Commission in India … caring for “the least of these”

Our Commission churches in India do some incredible works among the poor. Jo and I were privileged to visit some of these during our recent trip, including two that focus specifically on children.

Working in the slumsIMG_5911

The first work we saw was based in a Mumbai slum. The church concerned has been working in this slum for 15 years, running an English Language Preschool and a Day Nursery.

By attending an English Language Preschool the slum children stand a chance of accessing an English Language Primary School. Parents and children are coached for school interviews and told when the dates are. By accessing an English Language Primary School they stand a chance of getting a good education. By getting a good eduction – and learning to speak English – they stand of chance of getting a good job. If they get a good job they stand a chance of leaving the slum and helping their whole family.

This is a project with long term aims, and after 15 years they have seen some results.

The Preschool runs in the mornings only, but the nursery runs all day. It provides safe care for tiny children so that parents can work. These little ones could well be left alone all day unattended without the nursery.

We arrived at lunchtime as Preschool was finishing for the day and met the Preschool staff and children first. Later we saw the nursery, which was then also starting lunch. I was immediately surrounded by three small ones who insisted that I feed them. Jo had a similar experience.

After lunch some of the boys decided I looked like a good climbing frame!

Before we left we prayed for the staff who sacrifice so much to do this work – a work that brings the Kingdom of God to a corner of a Mumbai slum.

Showing love to street children

IMG_6101The second work with children we saw was the Raah street kids work, also in Mumbai (Raah is Hindi for ‘Path’).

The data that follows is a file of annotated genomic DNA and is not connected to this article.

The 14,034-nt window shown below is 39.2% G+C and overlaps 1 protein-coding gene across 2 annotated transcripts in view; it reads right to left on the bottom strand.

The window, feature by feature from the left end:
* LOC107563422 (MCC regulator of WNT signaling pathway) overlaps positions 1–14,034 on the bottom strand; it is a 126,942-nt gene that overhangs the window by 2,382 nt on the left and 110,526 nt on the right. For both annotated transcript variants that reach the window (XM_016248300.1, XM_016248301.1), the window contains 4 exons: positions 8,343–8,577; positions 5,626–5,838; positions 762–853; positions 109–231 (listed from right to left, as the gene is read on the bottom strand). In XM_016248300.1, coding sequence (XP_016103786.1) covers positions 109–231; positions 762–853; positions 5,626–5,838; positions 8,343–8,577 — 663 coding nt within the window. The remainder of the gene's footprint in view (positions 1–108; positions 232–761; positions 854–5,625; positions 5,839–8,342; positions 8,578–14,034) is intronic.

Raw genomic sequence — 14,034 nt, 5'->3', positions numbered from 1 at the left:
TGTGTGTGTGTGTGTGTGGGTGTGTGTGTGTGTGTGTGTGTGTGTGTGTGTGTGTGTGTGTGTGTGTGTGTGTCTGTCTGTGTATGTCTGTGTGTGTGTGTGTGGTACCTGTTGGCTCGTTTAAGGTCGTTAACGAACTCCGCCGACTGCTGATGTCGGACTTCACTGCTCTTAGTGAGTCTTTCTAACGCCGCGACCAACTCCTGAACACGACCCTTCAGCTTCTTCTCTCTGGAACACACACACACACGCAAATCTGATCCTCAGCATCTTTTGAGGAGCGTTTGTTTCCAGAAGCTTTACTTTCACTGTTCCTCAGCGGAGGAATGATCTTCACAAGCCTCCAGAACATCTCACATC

When you drive around Mumbai, and many other similar places, you often see temporary shacks thrown up by the road side. Tarpaulins are stretched over sticks and people call it home. The Raah street kids work runs each week under one of these shelters. Space is made for them, between area where people sleep.

IMG_6129On the day we visited the team were engaging the children with songs, stories and prayers – all in Hindi – followed by feeding them. Mothers looked on, and Jo and I were allowed to sit under the tarpaulin and see first hand where they live. These street children were excited and engaged, and clearly they enjoyed this time. The team were amazing: passionate, kind, enthusiastic and radiating the love of Jesus. They are also bringing the Kingdom of God to this place.

At the end I was asked to pray for the children:

“Pray for this one – he is ill” – referring to a little one who had tried to join in but was struggling to stay awake and alert.

“This one wants you to pray for his face to get well” – referring to a young boy with running, weeping sores down his face.

Afterwards came the food, each week provided by a different Life Group from the church.

Whilst watching Jo and I were given wooden stools to sit on. In order to make us more comfortable one of the mothers found a cloth to cover the stool – one is shown in the picture. Do have a good look at it.



Visits like these are helpful to get life into perspective – especially coming from where we do. As we left I was asked a question:

“What are the slums like in England?”

I tried to explain that slums are almost entirely a thing of the past for us. That was a new perspective for my questioner – a city with no slums!

I explained that we still have needy people, homeless people and children in poverty – Foodbanks are alive and well and very much needed, even in Chichester, Bognor and Midhurst – but childhood poverty here and childhood poverty in India are worlds apart.

Jesus said that whatever we do for the least of these, we do for him.

These projects are the response of local churches to the needs they see. They are not asking for our money, although prayers are appreciated. The question we must keep asking is,

“What should we be doing as a church to serve God in our locality?

Let’s pray, and let’s be open to what God may lead us into. I love our GraceWorks, and I wonder what else God may direct us towards in the future.

Back from India – impacted by mercy


IMG_0497I’m pleased to report that Jo and I have returned safely from India this week after a great time with friends from some of our Commission churches. It was a very worthwhile trip and we will tell you more as time goes by. First though, we want to say thank you Grace Church for your prayers. It was a joy to be there and we remained healthy throughout, although it is monsoon season so we got very wet! I am trusting that we have been a blessing to our Indian friends; certainly the trip was a blessing for us.